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AirStack Operating System Installation

This documentation is written for the latest version of AirStack. For flashing older versions of AirStack (v0.4.x and earlier), please see these instructions.

This procedure is used to flash the AirStack software suite (Jetson Image) on the AIR-T. This image contains both the underlying operating system for the Jetson module as well as drivers and board support for the hardware interfaces present on the AIR-T. Flashing an AirStack image will restore your AIR-T's software to factory settings and delete all user data.

If you do not want to erase the contents of your AIR-T and just want to update an existing installation of AirStack, see the process for an AirStack Upgrade. Note that this may not be possible for all AirStack releases.



To flash the AIR-T you will need:

  • An x86 host machine running Linux or Windows Subsystem for Linux 2 (WSL2)
    • This procedure was tested using Ubuntu 20.04 LTS, although Ubuntu 18.04 and later will work, as will many other Linux distributions.
    • For instructions on setting up WSL2 for programming the AIR-T, see the WSL for Flashing AirStack section below.
  • An AIR-T
  • Keyboard, mouse, and monitor plugged into the AIR-T
  • Micro USB cable
  • AirStack software downloaded from the Developer Portal at

Important Compatibility Note

Using the AirStack flashing utilities requires that Python 3 is available on your system. Supported versions of Python are 3.6 to 3.8 (Python 3.9+ is incompatible and the tool will print an error message if you attempt to use an unsupported version).

If python is not available on your host computer, you'll see errors similar to the following when executing Step #7 of the AirStack Installation Procedure:

[    0.043 ] /usr/bin/env: 'python': No such file or directory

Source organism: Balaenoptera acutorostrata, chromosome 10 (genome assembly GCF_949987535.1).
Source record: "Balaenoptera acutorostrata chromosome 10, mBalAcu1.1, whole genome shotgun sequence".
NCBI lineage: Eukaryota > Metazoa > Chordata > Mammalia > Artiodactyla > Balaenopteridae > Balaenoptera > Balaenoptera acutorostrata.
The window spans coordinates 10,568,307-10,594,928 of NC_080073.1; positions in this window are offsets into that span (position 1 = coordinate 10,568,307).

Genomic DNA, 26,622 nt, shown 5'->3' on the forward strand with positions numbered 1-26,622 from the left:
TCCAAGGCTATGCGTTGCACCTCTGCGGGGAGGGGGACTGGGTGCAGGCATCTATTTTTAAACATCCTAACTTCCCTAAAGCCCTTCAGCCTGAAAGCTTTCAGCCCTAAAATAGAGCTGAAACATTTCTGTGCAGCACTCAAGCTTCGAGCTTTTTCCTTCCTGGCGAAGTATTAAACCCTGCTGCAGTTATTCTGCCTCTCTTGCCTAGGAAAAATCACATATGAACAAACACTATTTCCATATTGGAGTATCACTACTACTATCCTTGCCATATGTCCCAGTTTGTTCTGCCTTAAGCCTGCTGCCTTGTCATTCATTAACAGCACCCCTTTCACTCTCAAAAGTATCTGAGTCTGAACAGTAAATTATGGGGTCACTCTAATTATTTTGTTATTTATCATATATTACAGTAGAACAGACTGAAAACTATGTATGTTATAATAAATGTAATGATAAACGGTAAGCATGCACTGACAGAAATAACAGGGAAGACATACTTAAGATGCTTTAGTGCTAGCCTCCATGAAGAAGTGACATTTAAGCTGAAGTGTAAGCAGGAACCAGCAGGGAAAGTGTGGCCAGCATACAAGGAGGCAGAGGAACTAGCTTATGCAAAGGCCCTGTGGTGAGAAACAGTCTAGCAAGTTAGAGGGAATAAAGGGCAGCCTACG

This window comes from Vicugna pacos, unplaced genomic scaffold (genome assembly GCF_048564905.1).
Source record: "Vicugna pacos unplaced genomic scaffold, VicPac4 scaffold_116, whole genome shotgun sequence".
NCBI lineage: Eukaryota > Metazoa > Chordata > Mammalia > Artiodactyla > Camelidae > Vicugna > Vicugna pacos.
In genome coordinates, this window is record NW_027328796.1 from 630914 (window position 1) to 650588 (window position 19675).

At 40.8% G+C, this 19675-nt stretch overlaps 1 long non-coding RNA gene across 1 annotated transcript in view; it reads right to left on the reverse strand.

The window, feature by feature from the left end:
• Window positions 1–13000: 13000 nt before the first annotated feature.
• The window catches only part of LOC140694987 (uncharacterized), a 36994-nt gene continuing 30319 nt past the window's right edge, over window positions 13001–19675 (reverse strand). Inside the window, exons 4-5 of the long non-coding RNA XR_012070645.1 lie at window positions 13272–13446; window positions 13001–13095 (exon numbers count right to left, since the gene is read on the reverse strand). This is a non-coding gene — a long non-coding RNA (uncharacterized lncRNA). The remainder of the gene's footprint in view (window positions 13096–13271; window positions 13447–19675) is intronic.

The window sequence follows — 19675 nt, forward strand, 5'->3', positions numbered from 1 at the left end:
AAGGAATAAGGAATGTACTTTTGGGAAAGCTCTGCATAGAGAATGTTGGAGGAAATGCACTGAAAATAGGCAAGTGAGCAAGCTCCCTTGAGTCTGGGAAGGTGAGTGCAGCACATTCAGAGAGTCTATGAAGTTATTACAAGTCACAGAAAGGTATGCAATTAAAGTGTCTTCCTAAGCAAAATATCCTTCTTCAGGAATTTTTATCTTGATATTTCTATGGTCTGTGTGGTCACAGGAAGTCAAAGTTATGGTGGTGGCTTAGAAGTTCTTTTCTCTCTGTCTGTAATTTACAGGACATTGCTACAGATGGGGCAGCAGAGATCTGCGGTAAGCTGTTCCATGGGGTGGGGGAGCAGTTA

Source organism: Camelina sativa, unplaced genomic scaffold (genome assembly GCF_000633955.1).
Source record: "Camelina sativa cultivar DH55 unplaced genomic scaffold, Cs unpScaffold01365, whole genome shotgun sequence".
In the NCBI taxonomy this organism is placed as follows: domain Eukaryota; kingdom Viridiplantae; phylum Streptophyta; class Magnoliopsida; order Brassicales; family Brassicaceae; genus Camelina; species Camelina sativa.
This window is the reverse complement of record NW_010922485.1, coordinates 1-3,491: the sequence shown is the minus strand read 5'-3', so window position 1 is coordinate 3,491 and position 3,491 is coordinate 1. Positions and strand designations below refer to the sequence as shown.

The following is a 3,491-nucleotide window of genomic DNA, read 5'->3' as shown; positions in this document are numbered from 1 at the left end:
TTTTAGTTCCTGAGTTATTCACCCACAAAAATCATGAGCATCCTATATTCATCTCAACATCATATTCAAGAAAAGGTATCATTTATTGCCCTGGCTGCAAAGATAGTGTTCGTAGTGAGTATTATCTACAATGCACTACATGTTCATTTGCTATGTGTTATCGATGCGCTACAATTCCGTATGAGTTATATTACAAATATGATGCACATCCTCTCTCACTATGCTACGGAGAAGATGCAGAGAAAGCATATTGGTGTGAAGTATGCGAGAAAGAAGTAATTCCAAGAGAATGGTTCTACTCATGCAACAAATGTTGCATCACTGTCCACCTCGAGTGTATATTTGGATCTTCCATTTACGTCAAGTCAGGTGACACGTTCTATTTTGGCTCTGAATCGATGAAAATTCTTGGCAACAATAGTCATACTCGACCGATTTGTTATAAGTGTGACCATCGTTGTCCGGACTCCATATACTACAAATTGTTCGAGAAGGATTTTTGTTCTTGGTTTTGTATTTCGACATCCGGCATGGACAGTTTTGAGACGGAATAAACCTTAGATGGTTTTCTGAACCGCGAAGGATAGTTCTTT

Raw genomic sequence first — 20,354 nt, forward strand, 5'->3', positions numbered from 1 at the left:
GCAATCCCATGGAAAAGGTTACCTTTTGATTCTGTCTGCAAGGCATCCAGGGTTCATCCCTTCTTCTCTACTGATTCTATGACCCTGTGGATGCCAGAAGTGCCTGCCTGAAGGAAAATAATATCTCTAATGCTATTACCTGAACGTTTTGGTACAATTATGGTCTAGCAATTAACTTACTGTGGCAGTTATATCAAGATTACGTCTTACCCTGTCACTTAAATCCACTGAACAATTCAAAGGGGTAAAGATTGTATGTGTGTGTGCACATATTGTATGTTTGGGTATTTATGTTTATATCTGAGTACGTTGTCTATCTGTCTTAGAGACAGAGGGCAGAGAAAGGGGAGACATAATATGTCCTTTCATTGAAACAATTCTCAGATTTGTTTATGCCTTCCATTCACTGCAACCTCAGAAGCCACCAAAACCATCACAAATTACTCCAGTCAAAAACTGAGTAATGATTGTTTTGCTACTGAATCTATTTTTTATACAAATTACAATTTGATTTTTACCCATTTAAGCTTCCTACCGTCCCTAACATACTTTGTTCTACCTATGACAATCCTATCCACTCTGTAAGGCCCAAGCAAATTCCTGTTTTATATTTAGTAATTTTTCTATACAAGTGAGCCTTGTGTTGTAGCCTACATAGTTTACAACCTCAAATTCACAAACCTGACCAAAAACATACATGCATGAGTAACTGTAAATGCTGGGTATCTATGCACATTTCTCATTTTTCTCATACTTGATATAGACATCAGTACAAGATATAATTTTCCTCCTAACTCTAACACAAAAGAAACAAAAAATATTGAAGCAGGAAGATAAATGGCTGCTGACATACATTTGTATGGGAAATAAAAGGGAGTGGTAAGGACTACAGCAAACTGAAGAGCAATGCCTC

AirStack Installation Procedure


The AirStack image is flashed using the NVIDIA tools with a custom OS image and AIR-T drivers. Follow these steps to flash the AIR-T software:

1. Install the Prerequisites (see above) on the host computer.

2. Make sure that you have a proper backup of any personal code or files from the AIR-T.

3. As shown in Figure 1, connect the micro USB port (J20) from the AIR-T to the Linux host. If the AIR-T is in its enclosure, connect the micro USB cable to the port labeled USB on the back.

4. Boot the AIR-T into recovery mode. See the section below for instructions.

5. On the Linux host, open a terminal by entering ctrl + shift + T on the keyboard.

6. Go to the directory in which AirStack was downloaded. For example, if the software was downloaded to your Downloads folder, enter the following commands in a command shell:

cd ~/Downloads
tar -xzvf deepwave_airstack_software_<VERSION>.tgz
cd deepwave_airstack_software
where <VERSION> is replaced with the version you downloaded.

7. Flash the AIR-T with AirStack by entering one of the following commands, depending on your AIR-T product:

  • Embedded Series (AIR7101 and AIR7201)
airt_flash/scripts/ -b ./Linux_for_Tegra --brd jetson-tx2
  • Edge Series (AIR8201)
airt_flash/scripts/ -b ./Linux_for_Tegra --brd jetson-tx2i

The procedure can take up to 15 minutes depending on the speed of your host. The AIR-T will automatically boot once the procedure is complete.

8. When the AIR-T boots, you will be prompted to create a user on the AIR-T. Follow the on-screen instructions and the AIR-T will reboot once this step has completed. Some AirStack versions may prompt to "Select Nvpmodel Mode". If you see this screen choose MAXN_CORE_ARM - (Default). The system will reboot once it has taken a few minutes to configure.

9. Flash the firmware. If not already done, the AIR-T must have the corresponding version of the AirStack firmware installed on the FPGA. Note that flashing the AirStack OS does not install the new FPGA firmware; however, we do include the new firmware image under lib/firmware in AirStack on the freshly imaged AIR-T. The installation instructions may be found in the Firmware Flash Procedure section of the Deepwave documentation.

Figure 1: Image of the AIR-T and the relevant interfaces highlighted.

Placing the AIR-T Into Recovery Mode

To place the AIR-T into recovery mode, follow this procedure. Note that you must be in a fresh recovery mode to flash the AIR-T (before each time the flash command is executed, the system must be power cycled into recovery mode).

Using Software Utility (Preferred)

AirStack 0.3 and later contain a small software executable, reboot_to_recovery, that functions like the normal reboot command from a terminal but directs the AIR-T to enter recovery mode on next system boot.

When the micro-USB is connected from the AIR-T to the host computer, and the AIR-T is not in recovery mode, the USB cable will function as a network connection with the IP addresses displayed in the table below. In this configuration, the AIR-T may be logged in to via ssh from the Linux host. When the AIR-T is in recovery mode, this IP interface does not exist.

System IP Address
Linux host